Los Angeles, California: The City of Los Angeles order requires that shoppers and workers wear face coverings during “essential shopping.” Under the order, businesses may refuse entry to anyone not wearing a face covering.
San Francisco, California: Individuals must wear masks on public transit, inside public buildings, health facilities and essential businesses. Businesses should refuse service to anyone who isn’t wearing a face covering and ensure their workers are wearing masks.
Beverly Hills, California: Locals are under orders to cover their face when outdoors, even just for a walk.
Riverside County, California: Residents must wear face coverings in public or face a $1,000 fine.
Dallas (County), Texas: All residents over the age of two are required to wear face coverings when visiting essential businesses. Essential business employees and riders of public transportation will also be required to comply with the order.
San Antonio, Texas: The city is now mandating that all residents 10 years of age and older wear a cloth face covering in public settings.
Austin, Texas (Travis County): Residents over the age of 10 are now required to wear face coverings when in public.
Laredo, Texas: The city issued an emergency mandate last month for anyone over age five to wear “some form of covering over their nose and mouth” while in taxis, public transportation or inside a public building. Violators could face a fine up to $1,000.
Face coverings are required for people going into restaurants, grocery stores, pharmacies and other retail stores. Miami Mayor Francis Suarez said police will enforce the measure but will help educate people before issuing fines. Similar rules are in effect in Broward, Palm Beach and Miami-Dade counties.
Chicago Area Orders
Skokie, Illinois: The citybeginning April 23, 2020 that requires all individuals to wear face coverings “while working at or patronizing a business open to the public.” The emergency directive includes grocery stores, restaurants, hardware stores, financial institutions, pharmacies, group homes and more. Workers who are delivering food or products to people’s homes in Skokie will also be required to wear facial protection.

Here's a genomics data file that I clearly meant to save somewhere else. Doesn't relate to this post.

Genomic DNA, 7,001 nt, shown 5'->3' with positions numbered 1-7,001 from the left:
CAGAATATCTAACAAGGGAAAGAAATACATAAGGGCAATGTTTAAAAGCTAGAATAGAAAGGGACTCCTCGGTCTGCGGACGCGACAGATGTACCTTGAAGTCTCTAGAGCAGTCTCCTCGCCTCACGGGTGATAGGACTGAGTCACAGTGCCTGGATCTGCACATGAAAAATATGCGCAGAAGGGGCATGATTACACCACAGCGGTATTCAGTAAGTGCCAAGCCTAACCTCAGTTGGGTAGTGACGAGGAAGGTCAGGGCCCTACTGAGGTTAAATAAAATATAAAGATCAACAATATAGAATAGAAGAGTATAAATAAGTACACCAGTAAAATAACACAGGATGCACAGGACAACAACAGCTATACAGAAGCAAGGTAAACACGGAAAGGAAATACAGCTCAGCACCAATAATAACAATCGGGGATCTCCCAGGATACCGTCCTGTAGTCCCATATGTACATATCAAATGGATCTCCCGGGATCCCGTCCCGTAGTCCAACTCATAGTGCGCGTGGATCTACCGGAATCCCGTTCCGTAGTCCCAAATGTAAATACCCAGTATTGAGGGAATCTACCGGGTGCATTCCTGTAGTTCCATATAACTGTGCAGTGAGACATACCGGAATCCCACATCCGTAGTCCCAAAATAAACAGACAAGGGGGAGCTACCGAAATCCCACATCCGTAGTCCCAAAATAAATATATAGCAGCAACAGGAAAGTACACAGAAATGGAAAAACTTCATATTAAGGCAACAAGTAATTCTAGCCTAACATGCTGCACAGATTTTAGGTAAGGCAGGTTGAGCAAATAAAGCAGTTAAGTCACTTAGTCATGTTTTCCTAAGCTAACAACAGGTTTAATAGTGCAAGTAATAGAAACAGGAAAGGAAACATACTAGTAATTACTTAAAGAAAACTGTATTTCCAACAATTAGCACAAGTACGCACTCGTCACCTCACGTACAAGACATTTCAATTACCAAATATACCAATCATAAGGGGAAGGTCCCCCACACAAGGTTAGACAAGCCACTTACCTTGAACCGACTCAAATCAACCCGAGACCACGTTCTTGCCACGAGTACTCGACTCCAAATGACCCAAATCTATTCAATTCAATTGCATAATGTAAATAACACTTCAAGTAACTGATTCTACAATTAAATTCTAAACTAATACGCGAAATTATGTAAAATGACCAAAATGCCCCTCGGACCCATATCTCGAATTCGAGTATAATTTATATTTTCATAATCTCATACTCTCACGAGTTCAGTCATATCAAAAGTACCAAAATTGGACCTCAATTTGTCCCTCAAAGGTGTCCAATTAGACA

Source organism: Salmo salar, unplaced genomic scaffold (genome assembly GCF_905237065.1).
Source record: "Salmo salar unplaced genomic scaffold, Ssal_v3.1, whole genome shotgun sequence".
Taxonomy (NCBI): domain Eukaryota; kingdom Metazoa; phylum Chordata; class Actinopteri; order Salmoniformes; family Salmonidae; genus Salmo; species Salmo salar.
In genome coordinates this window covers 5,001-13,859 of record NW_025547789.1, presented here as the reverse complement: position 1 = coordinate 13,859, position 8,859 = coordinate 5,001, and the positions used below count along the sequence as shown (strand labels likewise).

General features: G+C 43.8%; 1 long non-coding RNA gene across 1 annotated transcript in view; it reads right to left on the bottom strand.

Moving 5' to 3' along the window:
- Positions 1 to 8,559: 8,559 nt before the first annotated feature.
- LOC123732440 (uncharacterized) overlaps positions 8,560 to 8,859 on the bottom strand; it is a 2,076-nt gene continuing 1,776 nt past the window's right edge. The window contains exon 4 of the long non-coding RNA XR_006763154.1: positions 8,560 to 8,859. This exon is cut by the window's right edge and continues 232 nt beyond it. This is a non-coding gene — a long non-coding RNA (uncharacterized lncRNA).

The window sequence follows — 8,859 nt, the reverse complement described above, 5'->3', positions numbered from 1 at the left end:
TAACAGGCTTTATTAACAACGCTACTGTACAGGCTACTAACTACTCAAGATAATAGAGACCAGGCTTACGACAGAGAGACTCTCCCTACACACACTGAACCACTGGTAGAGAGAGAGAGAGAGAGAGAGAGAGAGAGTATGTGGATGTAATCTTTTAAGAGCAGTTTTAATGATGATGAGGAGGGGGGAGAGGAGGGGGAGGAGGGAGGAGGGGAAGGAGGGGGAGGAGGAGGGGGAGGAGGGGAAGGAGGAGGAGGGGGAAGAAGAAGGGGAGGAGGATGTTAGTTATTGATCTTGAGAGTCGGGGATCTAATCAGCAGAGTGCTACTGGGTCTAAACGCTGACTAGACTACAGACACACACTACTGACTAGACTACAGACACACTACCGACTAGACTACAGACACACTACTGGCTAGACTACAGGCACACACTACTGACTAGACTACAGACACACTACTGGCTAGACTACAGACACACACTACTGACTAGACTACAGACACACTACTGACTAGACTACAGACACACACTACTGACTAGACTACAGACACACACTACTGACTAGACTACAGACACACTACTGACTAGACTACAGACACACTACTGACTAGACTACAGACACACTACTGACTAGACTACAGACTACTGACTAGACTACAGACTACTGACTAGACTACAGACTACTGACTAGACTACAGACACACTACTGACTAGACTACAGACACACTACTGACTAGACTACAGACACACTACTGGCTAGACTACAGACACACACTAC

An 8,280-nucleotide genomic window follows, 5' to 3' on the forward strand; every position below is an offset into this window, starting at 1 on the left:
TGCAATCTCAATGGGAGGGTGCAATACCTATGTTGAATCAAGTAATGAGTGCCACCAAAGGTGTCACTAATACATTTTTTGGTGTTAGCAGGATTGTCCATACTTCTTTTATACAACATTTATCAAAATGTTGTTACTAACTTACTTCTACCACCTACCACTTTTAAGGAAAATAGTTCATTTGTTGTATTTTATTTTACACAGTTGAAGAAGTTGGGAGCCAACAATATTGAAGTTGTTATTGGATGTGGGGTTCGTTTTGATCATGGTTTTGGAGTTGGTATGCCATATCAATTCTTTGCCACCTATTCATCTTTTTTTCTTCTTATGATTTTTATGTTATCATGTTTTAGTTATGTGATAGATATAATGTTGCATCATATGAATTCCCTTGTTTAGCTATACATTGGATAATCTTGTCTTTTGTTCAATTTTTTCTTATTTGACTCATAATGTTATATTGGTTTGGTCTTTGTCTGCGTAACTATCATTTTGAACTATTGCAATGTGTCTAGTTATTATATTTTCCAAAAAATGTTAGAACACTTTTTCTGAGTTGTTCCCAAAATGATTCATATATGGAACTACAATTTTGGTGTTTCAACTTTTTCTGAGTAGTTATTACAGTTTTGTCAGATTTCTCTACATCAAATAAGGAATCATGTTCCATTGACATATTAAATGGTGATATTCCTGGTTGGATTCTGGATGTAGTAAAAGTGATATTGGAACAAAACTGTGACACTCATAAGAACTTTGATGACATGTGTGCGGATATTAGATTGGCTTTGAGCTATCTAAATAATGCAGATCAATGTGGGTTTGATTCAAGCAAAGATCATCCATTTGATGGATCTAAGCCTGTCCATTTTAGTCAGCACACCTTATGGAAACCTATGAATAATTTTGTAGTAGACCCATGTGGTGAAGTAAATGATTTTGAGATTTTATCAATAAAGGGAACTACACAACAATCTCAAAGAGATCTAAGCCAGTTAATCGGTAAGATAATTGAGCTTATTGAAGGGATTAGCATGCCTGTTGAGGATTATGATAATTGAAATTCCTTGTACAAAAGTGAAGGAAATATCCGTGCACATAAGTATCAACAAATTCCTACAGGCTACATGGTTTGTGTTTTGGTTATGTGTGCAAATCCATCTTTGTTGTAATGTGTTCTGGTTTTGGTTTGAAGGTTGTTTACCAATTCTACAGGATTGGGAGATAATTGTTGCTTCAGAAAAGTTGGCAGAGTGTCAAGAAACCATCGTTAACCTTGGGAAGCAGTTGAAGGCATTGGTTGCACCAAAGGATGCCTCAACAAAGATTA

Cicero, Illinois: The town issued an executive order requiring all employees and customers at grocery stores, pharmacies, drug stores, convenience stores and gas stations to wear face coverings. "Failure to comply will result in a citation and a fine," the order states.
Glenview, Illinois: Everyone over the age of five is required to cover their nose and mouth with a covering while working at or patronizing an essential business open to the public and when using public transportation.
Additionally, Faegre Drinker is tracking upcoming mask orders in Northbrook, Niles, Highland Park, Wilmette and Morton Grove.1
Importantly, while mandatory use of masks is a key aspect of all of these orders, many states and localities are also requiring essential employers who are open during the crisis to take other precautions, such as mandatory employee temperature screening in certain situations, workplace cleaning protocols (particularly after a positive employee coronavirus test), using staggered employee start and stop times, setting aside sufficient space for social distancing, limiting the number of people who can attend in-person meetings, and restricting the circumstances under which non-essential visitors can enter the business.
We expect this trend to continue, at least in areas of the country with higher numbers of confirmed cases or where there are particular concerns about worker exposure. There is also the possibility that restrictions may be loosened in some areas, as governments proceed with “re-opening” efforts. We therefore recommend that employers continue to monitor and follow CDC, Occupational Safety and Health Administration (OSHA ), Equal Employment Opportunity Commission (EEOC) and local department of health guidance in their day-to-day operations, as they evolve and change. Employers should also continue thinking about the feasibility of additional safety precautions in the event circumstances warrant or their state or locality require them.
As the number of cases around the world grows, Faegre Drinker’s Coronavirus Resource Center is available to help you understand and assess the legal, regulatory and commercial implications of COVID-19.
- Faegre Drinker works diligently to ensure accuracy and completeness. Given the rate at which orders appear, additional jurisdictions may have issued mask orders after the publication of this alert.